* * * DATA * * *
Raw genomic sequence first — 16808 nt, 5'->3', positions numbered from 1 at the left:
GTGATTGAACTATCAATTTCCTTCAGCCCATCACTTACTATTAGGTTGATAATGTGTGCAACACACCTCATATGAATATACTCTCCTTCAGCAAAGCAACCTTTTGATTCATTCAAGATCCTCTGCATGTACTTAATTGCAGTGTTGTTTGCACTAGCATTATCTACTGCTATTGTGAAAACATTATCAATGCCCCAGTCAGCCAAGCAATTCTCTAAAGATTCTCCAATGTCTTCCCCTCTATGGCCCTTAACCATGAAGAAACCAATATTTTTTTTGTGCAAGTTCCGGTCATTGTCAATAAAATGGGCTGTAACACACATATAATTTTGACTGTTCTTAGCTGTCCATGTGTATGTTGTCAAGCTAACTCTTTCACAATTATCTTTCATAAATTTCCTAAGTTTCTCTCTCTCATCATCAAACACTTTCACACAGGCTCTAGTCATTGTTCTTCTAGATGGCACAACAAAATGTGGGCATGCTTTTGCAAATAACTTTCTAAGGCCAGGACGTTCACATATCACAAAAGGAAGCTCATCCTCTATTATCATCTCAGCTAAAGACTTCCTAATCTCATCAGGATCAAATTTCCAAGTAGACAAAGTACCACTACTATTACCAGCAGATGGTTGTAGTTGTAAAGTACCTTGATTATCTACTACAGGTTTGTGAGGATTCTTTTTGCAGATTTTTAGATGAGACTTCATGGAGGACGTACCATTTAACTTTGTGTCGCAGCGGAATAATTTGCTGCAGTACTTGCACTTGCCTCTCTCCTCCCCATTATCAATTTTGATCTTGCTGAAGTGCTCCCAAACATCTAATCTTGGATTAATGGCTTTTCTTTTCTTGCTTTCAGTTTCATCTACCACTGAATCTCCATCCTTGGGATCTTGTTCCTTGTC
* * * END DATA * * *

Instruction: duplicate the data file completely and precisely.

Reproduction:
Raw genomic sequence first — 16808 nt, 5'->3', positions numbered from 1 at the left:
GTGATTGAACTATCAATTTCCTTCAGCCCATCACTTACTATTAGGTTGATAATGTGTGCAACACACCTCATATGAATATACTCTCCTTCAGCAAAGCAACCTTTTGATTCATTCAAGATCCTCTGCATGTACTTAATTGCAGTGTTGTTTGCACTAGCATTATCTACTGCTATTGTGAAAACATTATCAATGCCCCAGTCAGCCAAGCAATTCTCTAAAGATTCTCCAATGTCTTCCCCTCTATGGCCCTTAACCATGAAGAAACCAATATTTTTTTTGTGCAAGTTCCGGTCATTGTCAATAAAATGGGCTGTAACACACATATAATTTTGACTGTTCTTAGCTGTCCATGTGTATGTTGTCAAGCTAACTCTTTCACAATTATCTTTCATAAATTTCCTAAGTTTCTCTCTCTCATCATCAAACACTTTCACACAGGCTCTAGTCATTGTTCTTCTAGATGGCACAACAAAATGTGGGCATGCTTTTGCAAATAACTTTCTAAGGCCAGGACGTTCACATATCACAAAAGGAAGCTCATCCTCTATTATCATCTCAGCTAAAGACTTCCTAATCTCATCAGGATCAAATTTCCAAGTAGACAAAGTACCACTACTATTACCAGCAGATGGTTGTAGTTGTAAAGTACCTTGATTATCTACTACAGGTTTGTGAGGATTCTTTTTGCAGATTTTTAGATGAGACTTCATGGAGGACGTACCATTTAACTTTGTGTCGCAGCGGAATAATTTGCTGCAGTACTTGCACTTGCCTCTCTCCTCCCCATTATCAATTTTGATCTTGCTGAAGTGCTCCCAAACATCTAATCTTGGATTAATGGCTTTTCTTTTCTTGCTTTCAGTTTCATCTACCACTGAATCTCCATCCTTGGGATCTTGTTCCTTGTC